Critter: This 520-Million-Year-Old 'Naked' Clawless Creature Always Lived in Hiding (Watch Video)
Critter (Photo Credits: Qiang Ou)

A recent study on a wormlike creature that lived in the ocean 520 million years ago says it was defenceless. The research suggests that the critter did not have body armour or claws and had to hide from hungry predators by living in dark crevices or among sponges. According to the researchers, the 'naked' creature lived from about 543 million to 490 million years ago.

Study co-researchers Qiang Ou, a paleobiologist at the China University of Geosciences, and Georg Mayer, a zoologist at the University of Kassel in Germany, wrote in the study, "The finding is based on one specimen measuring three cms. It doesn't appear to have a mouth, eyes, tentacle-like appendages or a snout." 99-Million-Year Old Beetle Fossil Found in Amber, World's Earliest Insect Pollinator Discovered From Myanmar

According to a report in Live Science, Derek Briggs, a professor in the Department of Geology and Geophysics at Yale University, who was not involved in the study said the newfound worm animal is "unusual, as there is no sign of the spines or plates that are characteristic of other Cambrian lobopods". Briggs added saying, "Cambrian lobopods tend to be 'armoured,' whereas this one was apparently 'naked'."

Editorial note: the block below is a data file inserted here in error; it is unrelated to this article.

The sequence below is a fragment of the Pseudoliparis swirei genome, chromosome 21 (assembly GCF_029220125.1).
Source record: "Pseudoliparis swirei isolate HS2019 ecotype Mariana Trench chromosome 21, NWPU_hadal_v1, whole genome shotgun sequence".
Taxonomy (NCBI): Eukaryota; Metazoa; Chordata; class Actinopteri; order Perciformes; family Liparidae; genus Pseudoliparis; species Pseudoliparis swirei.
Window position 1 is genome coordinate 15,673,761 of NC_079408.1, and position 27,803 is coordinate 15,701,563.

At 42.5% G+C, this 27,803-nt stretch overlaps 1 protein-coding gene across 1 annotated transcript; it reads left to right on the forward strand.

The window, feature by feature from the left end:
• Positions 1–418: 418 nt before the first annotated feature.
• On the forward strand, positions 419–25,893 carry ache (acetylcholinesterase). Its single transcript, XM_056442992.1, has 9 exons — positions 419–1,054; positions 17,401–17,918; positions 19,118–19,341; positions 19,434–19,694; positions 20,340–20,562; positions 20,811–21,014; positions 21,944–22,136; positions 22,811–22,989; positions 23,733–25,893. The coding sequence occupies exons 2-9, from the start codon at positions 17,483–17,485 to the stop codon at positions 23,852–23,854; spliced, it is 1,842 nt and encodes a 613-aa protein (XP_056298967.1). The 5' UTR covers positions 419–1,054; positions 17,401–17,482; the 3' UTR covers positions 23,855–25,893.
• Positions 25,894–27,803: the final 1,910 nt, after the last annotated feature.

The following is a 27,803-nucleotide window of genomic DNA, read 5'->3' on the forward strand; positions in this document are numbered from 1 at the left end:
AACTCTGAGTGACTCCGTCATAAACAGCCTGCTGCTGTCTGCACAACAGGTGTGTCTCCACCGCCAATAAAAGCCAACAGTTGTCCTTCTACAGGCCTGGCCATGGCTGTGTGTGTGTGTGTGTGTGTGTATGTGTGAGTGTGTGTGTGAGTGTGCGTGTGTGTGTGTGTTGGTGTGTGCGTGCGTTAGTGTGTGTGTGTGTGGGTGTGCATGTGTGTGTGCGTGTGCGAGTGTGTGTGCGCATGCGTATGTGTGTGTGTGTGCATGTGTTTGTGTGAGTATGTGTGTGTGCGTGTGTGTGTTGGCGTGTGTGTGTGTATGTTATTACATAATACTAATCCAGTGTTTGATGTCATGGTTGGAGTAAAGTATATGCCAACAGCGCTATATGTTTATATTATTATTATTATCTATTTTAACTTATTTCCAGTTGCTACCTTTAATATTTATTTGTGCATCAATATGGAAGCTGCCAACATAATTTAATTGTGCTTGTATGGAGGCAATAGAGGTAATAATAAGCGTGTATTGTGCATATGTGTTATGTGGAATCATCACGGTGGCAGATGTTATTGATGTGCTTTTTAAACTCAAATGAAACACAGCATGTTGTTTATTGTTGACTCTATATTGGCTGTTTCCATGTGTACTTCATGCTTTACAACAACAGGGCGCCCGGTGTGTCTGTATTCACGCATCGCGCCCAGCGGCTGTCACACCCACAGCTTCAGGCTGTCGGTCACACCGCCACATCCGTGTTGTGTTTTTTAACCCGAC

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However, fiercer wormlike creatures like Diania cactiformis, Hallucigenia sparsa and the so-called Collins' Monster had needle-like teeth and wicked spines that would make predators stay away from them. Is Octopus An Alien Creature? Know The Truth About The Most Weird Species on the Planet

The scientists have named the naked critter Lenisambulatrix humboldti. The name comes from the Latin words "lenis" and "ambulatrix," which mean "smooth and soft"; and "walker", respectively. The name of the species is in honour of Friedrich Wilhelm Heinrich Alexander von Humboldt, a Prussian naturalist and explorer, as well as the Alexander von Humboldt Foundation, which helped with the new research. Due to its lack of defence and soft body, L. humboldti would have lived permanently hiding from its predators.